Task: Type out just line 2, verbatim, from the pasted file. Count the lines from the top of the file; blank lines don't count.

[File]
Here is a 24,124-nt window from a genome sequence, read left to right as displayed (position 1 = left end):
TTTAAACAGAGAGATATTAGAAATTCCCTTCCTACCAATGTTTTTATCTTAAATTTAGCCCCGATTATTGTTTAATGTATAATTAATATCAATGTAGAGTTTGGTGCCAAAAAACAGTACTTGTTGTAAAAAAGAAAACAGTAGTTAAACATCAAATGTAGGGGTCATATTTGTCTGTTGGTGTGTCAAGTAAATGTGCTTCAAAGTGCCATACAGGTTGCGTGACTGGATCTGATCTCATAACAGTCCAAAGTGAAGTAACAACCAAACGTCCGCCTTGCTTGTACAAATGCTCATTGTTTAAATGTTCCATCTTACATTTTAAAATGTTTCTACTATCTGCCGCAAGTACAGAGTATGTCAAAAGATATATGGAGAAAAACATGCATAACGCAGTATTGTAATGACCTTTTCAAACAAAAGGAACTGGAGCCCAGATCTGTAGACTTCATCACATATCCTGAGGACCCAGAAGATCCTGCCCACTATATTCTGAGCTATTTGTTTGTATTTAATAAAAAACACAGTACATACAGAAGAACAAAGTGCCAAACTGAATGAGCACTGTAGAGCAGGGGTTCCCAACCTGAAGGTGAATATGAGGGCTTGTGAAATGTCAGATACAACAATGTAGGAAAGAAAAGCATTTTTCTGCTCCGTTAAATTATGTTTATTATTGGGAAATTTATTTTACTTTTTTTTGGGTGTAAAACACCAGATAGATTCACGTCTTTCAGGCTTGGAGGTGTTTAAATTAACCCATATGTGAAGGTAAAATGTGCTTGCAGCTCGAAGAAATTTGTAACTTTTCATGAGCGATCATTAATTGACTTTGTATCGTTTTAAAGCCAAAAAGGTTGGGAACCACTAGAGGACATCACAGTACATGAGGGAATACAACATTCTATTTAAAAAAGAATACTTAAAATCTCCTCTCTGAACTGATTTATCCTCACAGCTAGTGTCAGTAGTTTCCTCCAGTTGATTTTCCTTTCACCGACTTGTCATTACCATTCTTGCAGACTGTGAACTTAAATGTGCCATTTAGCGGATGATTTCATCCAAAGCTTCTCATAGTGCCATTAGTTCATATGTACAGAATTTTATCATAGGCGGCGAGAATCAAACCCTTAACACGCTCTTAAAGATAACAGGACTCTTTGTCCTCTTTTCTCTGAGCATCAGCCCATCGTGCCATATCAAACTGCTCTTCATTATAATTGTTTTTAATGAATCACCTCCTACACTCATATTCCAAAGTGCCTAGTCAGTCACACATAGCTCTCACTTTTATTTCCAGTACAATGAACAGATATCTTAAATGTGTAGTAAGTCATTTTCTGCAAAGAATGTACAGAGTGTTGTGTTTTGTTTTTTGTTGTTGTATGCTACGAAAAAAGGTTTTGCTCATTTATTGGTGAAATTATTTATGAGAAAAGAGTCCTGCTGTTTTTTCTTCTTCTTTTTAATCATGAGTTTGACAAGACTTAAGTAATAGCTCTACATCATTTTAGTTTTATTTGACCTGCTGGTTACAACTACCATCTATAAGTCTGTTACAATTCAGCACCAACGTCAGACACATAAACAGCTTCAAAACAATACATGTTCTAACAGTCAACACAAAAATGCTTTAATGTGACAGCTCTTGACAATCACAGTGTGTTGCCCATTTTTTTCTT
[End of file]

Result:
TTTAAACAGAGAGATATTAGAAATTCCCTTCCTACCAATGTTTTTATCTTAAATTTAGCCCCGATTATTGTTTAATGTATAATTAATATCAATGTAGAGTTTGGTGCCAAAAAACAGTACTTGTTGTAAAAAAGAAAACAGTAGTTAAACATCAAATGTAGGGGTCATATTTGTCTGTTGGTGTGTCAAGTAAATGTGCTTCAAAGTGCCATACAGGTTGCGTGACTGGATCTGATCTCATAACAGTCCAAAGTGAAGTAACAACCAAACGTCCGCCTTGCTTGTACAAATGCTCATTGTTTAAATGTTCCATCTTACATTTTAAAATGTTTCTACTATCTGCCGCAAGTACAGAGTATGTCAAAAGATATATGGAGAAAAACATGCATAACGCAGTATTGTAATGACCTTTTCAAACAAAAGGAACTGGAGCCCAGATCTGTAGACTTCATCACATATCCTGAGGACCCAGAAGATCCTGCCCACTATATTCTGAGCTATTTGTTTGTATTTAATAAAAAACACAGTACATACAGAAGAACAAAGTGCCAAACTGAATGAGCACTGTAGAGCAGGGGTTCCCAACCTGAAGGTGAATATGAGGGCTTGTGAAATGTCAGATACAACAATGTAGGAAAGAAAAGCATTTTTCTGCTCCGTTAAATTATGTTTATTATTGGGAAATTTATTTTACTTTTTTTTGGGTGTAAAACACCAGATAGATTCACGTCTTTCAGGCTTGGAGGTGTTTAAATTAACCCATATGTGAAGGTAAAATGTGCTTGCAGCTCGAAGAAATTTGTAACTTTTCATGAGCGATCATTAATTGACTTTGTATCGTTTTAAAGCCAAAAAGGTTGGGAACCACTAGAGGACATCACAGTACATGAGGGAATACAACATTCTATTTAAAAAAGAATACTTAAAATCTCCTCTCTGAACTGATTTATCCTCACAGCTAGTGTCAGTAGTTTCCTCCAGTTGATTTTCCTTTCACCGACTTGTCATTACCATTCTTGCAGACTGTGAACTTAAATGTGCCATTTAGCGGATGATTTCATCCAAAGCTTCTCATAGTGCCATTAGTTCATATGTACAGAATTTTATCATAGGCGGCGAGAATCAAACCCTTAACACGCTCTTAAAGATAACAGGACTCTTTGTCCTCTTTTCTCTGAGCATCAGCCCATCGTGCCATATCAAACTGCTCTTCATTATAATTGTTTTTAATGAATCACCTCCTACACTCATATTCCAAAGTGCCTAGTCAGTCACACATAGCTCTCACTTTTATTTCCAGTACAATGAACAGATATCTTAAATGTGTAGTAAGTCATTTTCTGCAAAGAATGTACAGAGTGTTGTGTTTTGTTTTTTGTTGTTGTATGCTACGAAAAAAGGTTTTGCTCATTTATTGGTGAAATTATTTATGAGAAAAGAGTCCTGCTGTTTTTTCTTCTTCTTTTTAATCATGAGTTTGACAAGACTTAAGTAATAGCTCTACATCATTTTAGTTTTATTTGACCTGCTGGTTACAACTACCATCTATAAGTCTGTTACAATTCAGCACCAACGTCAGACACATAAACAGCTTCAAAACAATACATGTTCTAACAGTCAACACAAAAATGCTTTAATGTGACAGCTCTTGACAATCACAGTGTGTTGCCCATTTTTTTCTT